Furniture polishers/finishers/restorers repair and protect pieces of modern and old furniture, returning them as closely as possible to their original condition. They normally work with wood, but some pieces may include other materials such as glass and metal. As well as furniture, they may work on other objects made of wood such as musical instruments.
Restorers repair and renovate furniture. The work can range from minor repairs, such as re-gluing an arm or drawer, to completely rebuilding a piece, including making missing parts. They sometimes work on old pieces, but very rare or expensive items are usually dealt with by conservators.
The job combines practical skills, such as upholstery and polishing, with specialist knowledge of certain types of furniture or periods of furniture making. Restorers also need to understand why furniture deteriorates, and often keep written and photographic records of projects, including before and after photographs.
Some restorers who work on valuable or antique furniture may need to be skilled in marquetry, which involves the use of small pieces of inlaid wood, or gilding, which is a process of adding gold paint or gold leaf.
Polishers and finishers prepare and treat wood to give it a smooth finish and bring out its natural beauty. With antique furniture and some specially commissioned modern pieces, polishing and finishing are carried out by hand. Building up layers of polish is a slow and methodical process. With mass-produced items, restorers usually use a pressure spray-painting method. Polishers and finishers may also be involved in carrying out simple repairs.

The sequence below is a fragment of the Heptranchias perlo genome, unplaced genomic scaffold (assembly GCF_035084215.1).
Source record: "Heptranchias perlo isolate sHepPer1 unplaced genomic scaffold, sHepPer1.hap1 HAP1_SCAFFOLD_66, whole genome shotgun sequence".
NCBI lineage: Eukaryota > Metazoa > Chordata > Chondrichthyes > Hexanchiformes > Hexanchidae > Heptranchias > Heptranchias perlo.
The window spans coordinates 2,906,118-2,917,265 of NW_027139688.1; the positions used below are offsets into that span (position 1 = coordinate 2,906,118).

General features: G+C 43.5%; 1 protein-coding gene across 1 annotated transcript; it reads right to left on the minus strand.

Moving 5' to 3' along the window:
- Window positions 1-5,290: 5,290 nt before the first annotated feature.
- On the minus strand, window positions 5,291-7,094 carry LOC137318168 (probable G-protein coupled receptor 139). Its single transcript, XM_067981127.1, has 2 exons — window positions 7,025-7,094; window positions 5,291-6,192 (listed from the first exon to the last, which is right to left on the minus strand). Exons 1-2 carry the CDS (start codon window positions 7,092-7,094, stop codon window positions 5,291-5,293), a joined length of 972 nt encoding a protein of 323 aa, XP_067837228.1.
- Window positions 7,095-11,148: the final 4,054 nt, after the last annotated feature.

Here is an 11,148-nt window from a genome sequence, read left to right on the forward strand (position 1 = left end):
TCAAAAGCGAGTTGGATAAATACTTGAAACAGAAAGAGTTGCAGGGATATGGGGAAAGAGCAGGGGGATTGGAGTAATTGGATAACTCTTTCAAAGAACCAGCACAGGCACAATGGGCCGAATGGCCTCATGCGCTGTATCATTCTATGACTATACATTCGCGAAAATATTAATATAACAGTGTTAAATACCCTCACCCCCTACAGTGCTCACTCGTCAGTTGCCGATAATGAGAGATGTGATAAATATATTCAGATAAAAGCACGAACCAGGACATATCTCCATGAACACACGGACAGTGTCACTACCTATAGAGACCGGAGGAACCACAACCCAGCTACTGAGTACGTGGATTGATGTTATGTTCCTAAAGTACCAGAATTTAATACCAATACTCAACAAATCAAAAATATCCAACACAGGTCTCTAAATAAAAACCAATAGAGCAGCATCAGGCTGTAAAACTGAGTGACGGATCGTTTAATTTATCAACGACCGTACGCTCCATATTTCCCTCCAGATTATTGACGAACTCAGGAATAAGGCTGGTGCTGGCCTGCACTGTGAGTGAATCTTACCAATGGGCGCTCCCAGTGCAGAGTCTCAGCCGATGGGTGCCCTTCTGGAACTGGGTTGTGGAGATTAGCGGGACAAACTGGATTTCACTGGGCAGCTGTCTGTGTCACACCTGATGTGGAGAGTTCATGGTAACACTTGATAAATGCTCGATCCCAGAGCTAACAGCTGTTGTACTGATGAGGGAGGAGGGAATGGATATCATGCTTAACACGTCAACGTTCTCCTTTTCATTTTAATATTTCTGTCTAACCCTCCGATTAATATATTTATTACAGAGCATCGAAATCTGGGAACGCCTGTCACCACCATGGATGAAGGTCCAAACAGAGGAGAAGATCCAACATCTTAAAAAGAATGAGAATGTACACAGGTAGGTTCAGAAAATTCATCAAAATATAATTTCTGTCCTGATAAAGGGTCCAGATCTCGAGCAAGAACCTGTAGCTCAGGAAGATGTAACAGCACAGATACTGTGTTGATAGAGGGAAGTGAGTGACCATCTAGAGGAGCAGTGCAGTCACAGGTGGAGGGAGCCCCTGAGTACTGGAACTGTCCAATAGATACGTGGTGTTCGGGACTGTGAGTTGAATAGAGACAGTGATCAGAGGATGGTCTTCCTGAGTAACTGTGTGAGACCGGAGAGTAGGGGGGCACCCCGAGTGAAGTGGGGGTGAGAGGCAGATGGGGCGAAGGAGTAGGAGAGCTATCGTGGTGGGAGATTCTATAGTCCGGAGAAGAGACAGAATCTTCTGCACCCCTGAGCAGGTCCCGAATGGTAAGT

Some tasks are common to furniture polishers, finishers and restorers, such as:
Some furniture polishers and finishers specialise in polishing by hand, using shellac (a type of resin) dissolved in methylated spirits, a technique known as French polishing.
Furniture polishers/finishers/restorers might be part of a team or work on their own.
Self-employment is possible, particularly for French polishers.
Furniture polishers/finishers/restorers work on a wide range of furniture from offices, shops, private houses, hotels and historic properties.
If they work for manufacturers or other organisations, they usually work standard office hours, Monday to Friday. Their hours of work vary and they may have to work during evenings and weekends in order to meet deadlines.
Most polishing and finishing work is carried out in workshops, where conditions may be dusty and where some lacquers and varnishes are toxic and strong smelling. Fume or dust extractors should be fitted. When necessary, workers wear overalls, dust masks and goggles. Polishers also wear gloves.
The work involves a lot of standing, bending over the work and sometimes lifting heavy furniture.
Sometimes French polishing is carried out on customers' premises.
Usual starting salaries may be around £12,500 a year. With experience, this may rise to £25,000, or more.
Very experienced, specialist restorers may earn £40,000 or more.
Self-employed polishers and restorers set their own fees or negotiate prices for individual jobs.
There are around 11,000 furniture polishers/finishers/
restorers working in the UK. Although jobs are available throughout the country, they are scarce and there is often strong competition for them.
Employers include furniture manufacturers, small businesses specialising in French polishing or restoration and specialist organisations such as English Heritage and the National Trust. Restorers may also work for museums, auction houses and antique dealers.
Job vacancies are advertised in the local press, in Jobcentre Plus offices and on the websites of employers and recruitment agencies.
There are no set entry requirements to become a furniture polisher/finisher/restorer, although some employers prefer applicants with GCSE's (A*-C). Useful subjects are design and technology, history and art.